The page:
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Kevin O'Flaherty

Part of the immigration process is making sure that you are up to date with all the changes and requirements for each type of petition. Rule changes and case law updates can open, or close, ways of immigrating into the country or extending your stay in the country. Many rule changes come with a lot of media attention that can make the process confusing. 

In this article, we cover recent changes to immigration law in the U.S. including: 

  • What has happened with DACA? Are new DACA applications being accepted?
  • What do I need to know about the Public Charge Rule?
  • Have there been any changes to the immigration application forms?
  • Will there be any changes to immigration petition fees?
  • If I want to hire foreign farm workers, have there been any changes to the H2A visa program?
  • What can we expect from a Biden Presidency?

What has happened with DACA? Are new DACA applications being accepted?

Deferred Action for Childhood Arrivals (DACA) was created by the Obama administration in 2012. DACA is a program allowing people who entered the United States while they were minors to apply for a temporary reprieve from deportation. This reprieve came with access to employment authorization. A person could qualify for DACA if they graduated High School or have a GED, have not committed a felony, significant misdemeanor, or more than 3 misdemeanors, and had been physically present in the United States before June 15, 2012, and, at the time of making their request, did not possess an immigration status and were present in the country.

Under the Trump administration, there were attempts made to stop the DACA program. During this time, only DACA renewals were being processed. This meant that if you had not applied for DACA, you could not receive a new DACA grant. This changed due to a December 7, 2020 Court order. U.S. Citizenship and Immigration Services (USCIS) needs to accept new DACA applications and renewal DACA applications. Individuals that have a work authorization/DACA that is expiring should re-apply for the program. If you are seeking assistance on filing a new DACA application or if you need further information on the DACA program and whether you can apply, please give us a call to schedule an intake.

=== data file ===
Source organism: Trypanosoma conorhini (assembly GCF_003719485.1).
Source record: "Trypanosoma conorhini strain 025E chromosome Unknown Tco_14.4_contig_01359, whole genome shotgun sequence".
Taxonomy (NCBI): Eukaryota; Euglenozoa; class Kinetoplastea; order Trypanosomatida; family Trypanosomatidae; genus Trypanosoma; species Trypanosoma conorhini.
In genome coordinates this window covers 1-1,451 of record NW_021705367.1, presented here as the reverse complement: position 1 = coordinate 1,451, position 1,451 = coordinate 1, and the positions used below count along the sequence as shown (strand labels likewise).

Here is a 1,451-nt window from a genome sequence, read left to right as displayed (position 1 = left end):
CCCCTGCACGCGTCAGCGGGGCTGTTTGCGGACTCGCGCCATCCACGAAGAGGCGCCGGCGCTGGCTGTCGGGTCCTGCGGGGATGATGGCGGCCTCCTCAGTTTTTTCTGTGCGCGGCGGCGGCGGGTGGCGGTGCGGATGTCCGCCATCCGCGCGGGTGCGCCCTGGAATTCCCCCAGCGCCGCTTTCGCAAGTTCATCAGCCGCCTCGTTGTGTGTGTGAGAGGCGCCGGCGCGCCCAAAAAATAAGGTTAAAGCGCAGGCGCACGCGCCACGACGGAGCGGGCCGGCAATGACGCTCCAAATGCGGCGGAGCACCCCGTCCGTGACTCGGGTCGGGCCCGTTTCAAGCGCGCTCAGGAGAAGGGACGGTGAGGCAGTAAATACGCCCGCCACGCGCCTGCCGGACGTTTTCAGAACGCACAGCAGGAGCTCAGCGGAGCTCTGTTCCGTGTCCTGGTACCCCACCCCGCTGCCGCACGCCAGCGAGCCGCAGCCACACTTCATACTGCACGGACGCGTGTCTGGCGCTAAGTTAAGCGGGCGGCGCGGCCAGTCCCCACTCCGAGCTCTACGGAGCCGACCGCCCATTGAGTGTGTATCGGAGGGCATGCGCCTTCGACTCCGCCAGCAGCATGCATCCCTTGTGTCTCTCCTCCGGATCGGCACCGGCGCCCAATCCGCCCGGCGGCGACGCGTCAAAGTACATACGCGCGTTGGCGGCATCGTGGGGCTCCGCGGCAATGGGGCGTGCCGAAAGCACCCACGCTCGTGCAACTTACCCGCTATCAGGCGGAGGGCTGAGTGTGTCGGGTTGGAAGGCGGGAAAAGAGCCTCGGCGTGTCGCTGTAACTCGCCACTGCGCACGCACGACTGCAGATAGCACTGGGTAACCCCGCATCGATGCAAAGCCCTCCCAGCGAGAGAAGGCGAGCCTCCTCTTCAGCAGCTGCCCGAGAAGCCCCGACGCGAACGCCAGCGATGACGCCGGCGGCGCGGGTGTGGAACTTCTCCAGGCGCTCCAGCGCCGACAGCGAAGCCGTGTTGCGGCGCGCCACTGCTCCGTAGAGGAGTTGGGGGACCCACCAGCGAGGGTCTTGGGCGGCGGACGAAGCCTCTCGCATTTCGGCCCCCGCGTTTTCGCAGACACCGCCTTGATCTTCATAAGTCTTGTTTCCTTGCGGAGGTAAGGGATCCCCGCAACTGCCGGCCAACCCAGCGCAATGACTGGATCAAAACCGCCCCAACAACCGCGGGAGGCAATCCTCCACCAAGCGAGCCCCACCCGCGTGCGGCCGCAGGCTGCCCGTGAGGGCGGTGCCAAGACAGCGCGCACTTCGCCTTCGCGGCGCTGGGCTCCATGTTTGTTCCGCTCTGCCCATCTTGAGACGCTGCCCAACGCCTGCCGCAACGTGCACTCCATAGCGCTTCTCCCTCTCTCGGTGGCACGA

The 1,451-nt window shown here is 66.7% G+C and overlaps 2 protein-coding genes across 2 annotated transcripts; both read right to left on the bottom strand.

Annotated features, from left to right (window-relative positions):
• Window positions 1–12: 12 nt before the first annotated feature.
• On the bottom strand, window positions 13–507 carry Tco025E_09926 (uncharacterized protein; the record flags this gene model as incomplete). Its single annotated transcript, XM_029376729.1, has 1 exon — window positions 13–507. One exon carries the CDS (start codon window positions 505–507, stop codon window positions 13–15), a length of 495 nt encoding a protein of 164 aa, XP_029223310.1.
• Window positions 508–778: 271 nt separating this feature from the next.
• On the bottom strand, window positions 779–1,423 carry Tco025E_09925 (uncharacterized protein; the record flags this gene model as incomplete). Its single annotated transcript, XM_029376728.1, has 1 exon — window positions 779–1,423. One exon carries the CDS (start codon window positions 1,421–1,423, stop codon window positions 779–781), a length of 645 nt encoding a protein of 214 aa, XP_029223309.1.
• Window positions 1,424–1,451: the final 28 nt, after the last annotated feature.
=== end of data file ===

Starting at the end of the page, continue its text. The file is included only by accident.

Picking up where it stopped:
What do I need to know about the Public Charge Rule?

The public charge is a  basis for disqualifying people seeking to enter the United States. There were changes introduced into how the government would calculate benefits for this ground back in 2018. In 2020, the rule went into effect after the Supreme Court lifted the injunctions from several District Court decisions. This means that the rule is currently active, and it could impact someone’s chances of immigrating to the United States. If the person seeking to immigrate or visit the United States has received either Medicaid, SNAP, Food Stamps, Medicare for long term hospitalization or care, or Public Housing and Section 8 Housing Choice Vouchers, you could be barred entry into the United states based on the public charge ground of inadmissibility. The Public Charge rule will not impact any citizenship applications or people who already have their residency (or green card). Please bear in mind that the Public Charge rule only applies to visa applicants or intending immigrants. If USCIS, or the Department of State for those applying for visas outside of the US, decides that you are likely to become a Public Charge, your visa application will be denied. There are ways to overcome this. If you have questions, please give us a call to schedule an intake to ensure your pathway into the country is as smooth as possible.

Have there been any changes to the immigration application forms?

Coupled with the Public Charge ground of inadmissibility, Permanent Resident applicants (people applying for their green cards) need to file form I-944 with their adjustment of status application for the time being. This means that a person seeking a green card needs to provide more information to USCIS to ensure that they are not deemed inadmissible based on the Public Charge rule. This form requires an applicant to provide information about their use of benefits, their household income, health information, the assets and liabilities of the household, and other information.